Indonesia Bonds Complete Worst Week Since August on Fuel Subsidy

Indonesia’s bonds fell this week, pushing the 10-year yield up by the most since August, and the rupiah declined on speculation the nation’s lack of progress in cutting fuel subsidies will spur outflows.

President Susilo Bambang Yudhoyono on April 30 made an increase in the gasoline price contingent on parliament approving a compensation package for the poor, which still hasn’t been submitted. The current-account shortfall narrowed to $5.27 billion last quarter, from $7.65 billion in the previous period, as the economy expanded by the least in more than two years, central bank data show.

“The current-account deficit narrowed for the wrong reason, which is slowing growth,” said Leo Rinaldy, a Jakarta-based economist at PT Mandiri Sekuritas, a unit of the nation’s largest lender by assets. “The market will punish Indonesia if it fails to hike fuel prices, which would improve the current account in a structural way and for the right reasons.”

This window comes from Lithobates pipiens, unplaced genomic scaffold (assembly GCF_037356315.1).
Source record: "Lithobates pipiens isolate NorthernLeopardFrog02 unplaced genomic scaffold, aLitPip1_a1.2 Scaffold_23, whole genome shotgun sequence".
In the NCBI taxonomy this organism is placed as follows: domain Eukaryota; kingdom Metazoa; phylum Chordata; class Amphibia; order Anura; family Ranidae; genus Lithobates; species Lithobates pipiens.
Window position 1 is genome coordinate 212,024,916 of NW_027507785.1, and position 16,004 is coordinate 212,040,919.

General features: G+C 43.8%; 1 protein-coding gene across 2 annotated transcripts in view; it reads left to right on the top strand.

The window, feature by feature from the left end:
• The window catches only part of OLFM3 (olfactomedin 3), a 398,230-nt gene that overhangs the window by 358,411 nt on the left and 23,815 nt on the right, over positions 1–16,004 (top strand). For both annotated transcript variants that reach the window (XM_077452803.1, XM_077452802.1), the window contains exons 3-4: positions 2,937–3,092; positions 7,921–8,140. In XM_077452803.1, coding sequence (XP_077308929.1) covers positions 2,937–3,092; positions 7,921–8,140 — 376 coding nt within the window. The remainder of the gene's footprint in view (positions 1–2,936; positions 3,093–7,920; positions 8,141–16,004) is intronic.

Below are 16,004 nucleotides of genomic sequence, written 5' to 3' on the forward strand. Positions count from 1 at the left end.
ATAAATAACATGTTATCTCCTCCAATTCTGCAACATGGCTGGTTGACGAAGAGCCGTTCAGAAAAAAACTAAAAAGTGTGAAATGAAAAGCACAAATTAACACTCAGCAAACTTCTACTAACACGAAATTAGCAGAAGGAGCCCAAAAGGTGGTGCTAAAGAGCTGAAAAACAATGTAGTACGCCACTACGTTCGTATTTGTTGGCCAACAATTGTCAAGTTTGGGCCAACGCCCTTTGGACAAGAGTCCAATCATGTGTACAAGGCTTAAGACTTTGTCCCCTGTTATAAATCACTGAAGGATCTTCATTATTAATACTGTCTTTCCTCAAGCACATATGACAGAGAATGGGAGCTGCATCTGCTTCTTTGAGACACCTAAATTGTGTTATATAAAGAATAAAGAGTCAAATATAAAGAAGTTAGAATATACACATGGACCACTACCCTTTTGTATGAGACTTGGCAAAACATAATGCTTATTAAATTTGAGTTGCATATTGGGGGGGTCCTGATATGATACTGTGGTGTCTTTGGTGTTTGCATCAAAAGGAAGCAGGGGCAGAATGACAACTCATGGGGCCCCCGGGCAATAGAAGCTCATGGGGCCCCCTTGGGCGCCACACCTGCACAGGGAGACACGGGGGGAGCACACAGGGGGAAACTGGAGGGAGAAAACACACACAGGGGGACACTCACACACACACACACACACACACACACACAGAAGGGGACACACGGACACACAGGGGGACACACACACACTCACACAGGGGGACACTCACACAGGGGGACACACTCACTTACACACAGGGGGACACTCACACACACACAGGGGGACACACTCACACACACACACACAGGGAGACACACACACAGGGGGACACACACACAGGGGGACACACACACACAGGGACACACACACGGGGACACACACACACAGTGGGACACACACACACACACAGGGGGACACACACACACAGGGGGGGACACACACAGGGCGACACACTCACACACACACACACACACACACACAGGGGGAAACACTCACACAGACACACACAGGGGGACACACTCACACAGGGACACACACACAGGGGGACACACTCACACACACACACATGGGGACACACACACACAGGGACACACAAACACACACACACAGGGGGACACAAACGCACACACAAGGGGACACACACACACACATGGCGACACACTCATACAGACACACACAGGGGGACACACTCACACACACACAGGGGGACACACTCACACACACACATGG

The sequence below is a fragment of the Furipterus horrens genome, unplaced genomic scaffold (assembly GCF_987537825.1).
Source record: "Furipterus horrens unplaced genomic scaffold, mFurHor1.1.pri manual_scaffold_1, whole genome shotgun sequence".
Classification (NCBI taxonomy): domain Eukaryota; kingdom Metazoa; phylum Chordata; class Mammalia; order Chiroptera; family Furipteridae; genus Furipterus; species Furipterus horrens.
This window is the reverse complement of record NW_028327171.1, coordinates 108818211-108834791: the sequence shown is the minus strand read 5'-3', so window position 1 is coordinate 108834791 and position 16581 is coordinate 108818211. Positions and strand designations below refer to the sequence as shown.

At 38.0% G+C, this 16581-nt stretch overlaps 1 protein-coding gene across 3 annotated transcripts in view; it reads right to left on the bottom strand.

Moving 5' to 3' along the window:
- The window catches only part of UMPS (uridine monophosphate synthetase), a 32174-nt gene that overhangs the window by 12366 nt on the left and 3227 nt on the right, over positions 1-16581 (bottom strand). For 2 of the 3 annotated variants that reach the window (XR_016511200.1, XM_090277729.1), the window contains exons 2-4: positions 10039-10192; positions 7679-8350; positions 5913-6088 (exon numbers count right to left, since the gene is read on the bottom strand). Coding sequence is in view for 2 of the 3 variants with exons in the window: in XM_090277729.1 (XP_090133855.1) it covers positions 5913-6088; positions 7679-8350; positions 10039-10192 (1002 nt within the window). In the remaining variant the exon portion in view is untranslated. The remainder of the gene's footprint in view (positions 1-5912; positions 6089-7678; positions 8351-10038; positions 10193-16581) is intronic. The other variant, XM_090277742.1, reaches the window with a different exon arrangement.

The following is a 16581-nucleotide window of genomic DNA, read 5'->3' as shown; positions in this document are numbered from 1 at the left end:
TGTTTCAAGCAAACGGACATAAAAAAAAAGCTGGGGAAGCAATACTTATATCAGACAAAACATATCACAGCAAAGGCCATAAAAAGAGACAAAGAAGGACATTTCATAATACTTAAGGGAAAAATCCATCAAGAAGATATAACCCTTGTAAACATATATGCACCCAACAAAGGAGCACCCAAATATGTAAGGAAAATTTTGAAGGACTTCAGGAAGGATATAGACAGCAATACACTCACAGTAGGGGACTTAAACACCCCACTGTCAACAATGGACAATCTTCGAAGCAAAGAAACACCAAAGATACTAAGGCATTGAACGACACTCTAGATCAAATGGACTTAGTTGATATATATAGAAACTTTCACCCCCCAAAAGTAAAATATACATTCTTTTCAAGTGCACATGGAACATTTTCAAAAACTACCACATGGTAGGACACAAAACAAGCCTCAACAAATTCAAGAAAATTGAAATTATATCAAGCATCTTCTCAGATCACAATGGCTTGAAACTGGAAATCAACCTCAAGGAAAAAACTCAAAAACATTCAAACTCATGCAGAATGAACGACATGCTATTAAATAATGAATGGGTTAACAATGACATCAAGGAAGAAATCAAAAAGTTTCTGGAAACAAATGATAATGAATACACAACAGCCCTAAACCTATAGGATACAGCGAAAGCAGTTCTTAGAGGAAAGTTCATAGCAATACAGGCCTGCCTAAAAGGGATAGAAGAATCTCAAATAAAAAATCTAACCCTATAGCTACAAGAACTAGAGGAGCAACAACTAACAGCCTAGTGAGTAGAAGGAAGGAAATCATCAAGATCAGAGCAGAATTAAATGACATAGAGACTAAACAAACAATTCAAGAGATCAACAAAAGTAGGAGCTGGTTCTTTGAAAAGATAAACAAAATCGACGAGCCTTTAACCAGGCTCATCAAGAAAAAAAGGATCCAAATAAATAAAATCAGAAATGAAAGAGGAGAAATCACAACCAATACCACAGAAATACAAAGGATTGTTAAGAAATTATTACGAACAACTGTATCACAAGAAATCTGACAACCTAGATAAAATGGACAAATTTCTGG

The yield on sovereign notes due May 2023 climbed 14 basis points, or 0.14 percentage point, this week to 5.58 percent as of 4:15 p.m. in Jakarta, the most since the five days ended Aug. 31, prices from the Inter Dealer Market Association show. The rate gained three basis points today.

Pictet Asset Management and PT Manulife Asset Management Indonesia said this week they are bracing for declines in the nation’s bonds as elections next year limit the chance of the government increasing subsidized-fuel prices.

The rupiah fell 0.2 percent this week to 9,757 per dollar, the most since the five days ended April 5, prices from local banks compiled by Bloomberg show. It reached 9,845 earlier, the weakest level since Jan. 10, and advanced 0.4 percent today.

One-month implied volatility, a measure of expected moves in the exchange rate used to price options, rose 54 basis points this week to 6.56 percent. It gained 15 basis points today and touched 7.21 percent earlier, the highest since Sept. 4, 2012.

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